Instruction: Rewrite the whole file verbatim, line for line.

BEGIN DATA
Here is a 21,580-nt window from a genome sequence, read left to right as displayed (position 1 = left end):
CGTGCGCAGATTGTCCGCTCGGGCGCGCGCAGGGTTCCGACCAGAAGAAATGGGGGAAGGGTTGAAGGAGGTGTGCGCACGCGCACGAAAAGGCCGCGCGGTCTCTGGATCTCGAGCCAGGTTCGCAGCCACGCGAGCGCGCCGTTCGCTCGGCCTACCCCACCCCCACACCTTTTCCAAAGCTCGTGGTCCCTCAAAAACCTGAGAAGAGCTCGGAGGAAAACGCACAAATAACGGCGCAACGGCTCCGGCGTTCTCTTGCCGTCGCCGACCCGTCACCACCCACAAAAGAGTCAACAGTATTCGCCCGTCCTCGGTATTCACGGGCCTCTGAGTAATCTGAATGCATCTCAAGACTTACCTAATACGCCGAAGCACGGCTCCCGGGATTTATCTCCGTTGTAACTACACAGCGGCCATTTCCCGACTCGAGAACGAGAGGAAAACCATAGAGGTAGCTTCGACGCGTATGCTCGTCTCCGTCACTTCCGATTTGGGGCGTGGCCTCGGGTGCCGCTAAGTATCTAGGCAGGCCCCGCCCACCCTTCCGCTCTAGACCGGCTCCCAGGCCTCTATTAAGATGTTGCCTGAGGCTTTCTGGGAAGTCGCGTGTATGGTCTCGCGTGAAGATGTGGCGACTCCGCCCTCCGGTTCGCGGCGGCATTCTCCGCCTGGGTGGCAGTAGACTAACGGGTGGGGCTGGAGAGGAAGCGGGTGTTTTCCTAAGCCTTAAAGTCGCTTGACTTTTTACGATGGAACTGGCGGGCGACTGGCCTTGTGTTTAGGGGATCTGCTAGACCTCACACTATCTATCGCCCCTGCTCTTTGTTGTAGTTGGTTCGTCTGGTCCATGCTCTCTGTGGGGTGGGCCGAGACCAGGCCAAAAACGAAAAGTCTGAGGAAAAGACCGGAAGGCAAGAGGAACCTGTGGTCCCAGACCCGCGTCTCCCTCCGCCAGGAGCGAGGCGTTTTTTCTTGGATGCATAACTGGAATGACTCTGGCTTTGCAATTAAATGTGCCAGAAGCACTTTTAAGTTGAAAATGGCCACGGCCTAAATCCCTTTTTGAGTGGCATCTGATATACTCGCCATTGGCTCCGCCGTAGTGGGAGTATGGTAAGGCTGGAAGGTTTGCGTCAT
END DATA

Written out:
Here is a 21,580-nt window from a genome sequence, read left to right as displayed (position 1 = left end):
CGTGCGCAGATTGTCCGCTCGGGCGCGCGCAGGGTTCCGACCAGAAGAAATGGGGGAAGGGTTGAAGGAGGTGTGCGCACGCGCACGAAAAGGCCGCGCGGTCTCTGGATCTCGAGCCAGGTTCGCAGCCACGCGAGCGCGCCGTTCGCTCGGCCTACCCCACCCCCACACCTTTTCCAAAGCTCGTGGTCCCTCAAAAACCTGAGAAGAGCTCGGAGGAAAACGCACAAATAACGGCGCAACGGCTCCGGCGTTCTCTTGCCGTCGCCGACCCGTCACCACCCACAAAAGAGTCAACAGTATTCGCCCGTCCTCGGTATTCACGGGCCTCTGAGTAATCTGAATGCATCTCAAGACTTACCTAATACGCCGAAGCACGGCTCCCGGGATTTATCTCCGTTGTAACTACACAGCGGCCATTTCCCGACTCGAGAACGAGAGGAAAACCATAGAGGTAGCTTCGACGCGTATGCTCGTCTCCGTCACTTCCGATTTGGGGCGTGGCCTCGGGTGCCGCTAAGTATCTAGGCAGGCCCCGCCCACCCTTCCGCTCTAGACCGGCTCCCAGGCCTCTATTAAGATGTTGCCTGAGGCTTTCTGGGAAGTCGCGTGTATGGTCTCGCGTGAAGATGTGGCGACTCCGCCCTCCGGTTCGCGGCGGCATTCTCCGCCTGGGTGGCAGTAGACTAACGGGTGGGGCTGGAGAGGAAGCGGGTGTTTTCCTAAGCCTTAAAGTCGCTTGACTTTTTACGATGGAACTGGCGGGCGACTGGCCTTGTGTTTAGGGGATCTGCTAGACCTCACACTATCTATCGCCCCTGCTCTTTGTTGTAGTTGGTTCGTCTGGTCCATGCTCTCTGTGGGGTGGGCCGAGACCAGGCCAAAAACGAAAAGTCTGAGGAAAAGACCGGAAGGCAAGAGGAACCTGTGGTCCCAGACCCGCGTCTCCCTCCGCCAGGAGCGAGGCGTTTTTTCTTGGATGCATAACTGGAATGACTCTGGCTTTGCAATTAAATGTGCCAGAAGCACTTTTAAGTTGAAAATGGCCACGGCCTAAATCCCTTTTTGAGTGGCATCTGATATACTCGCCATTGGCTCCGCCGTAGTGGGAGTATGGTAAGGCTGGAAGGTTTGCGTCAT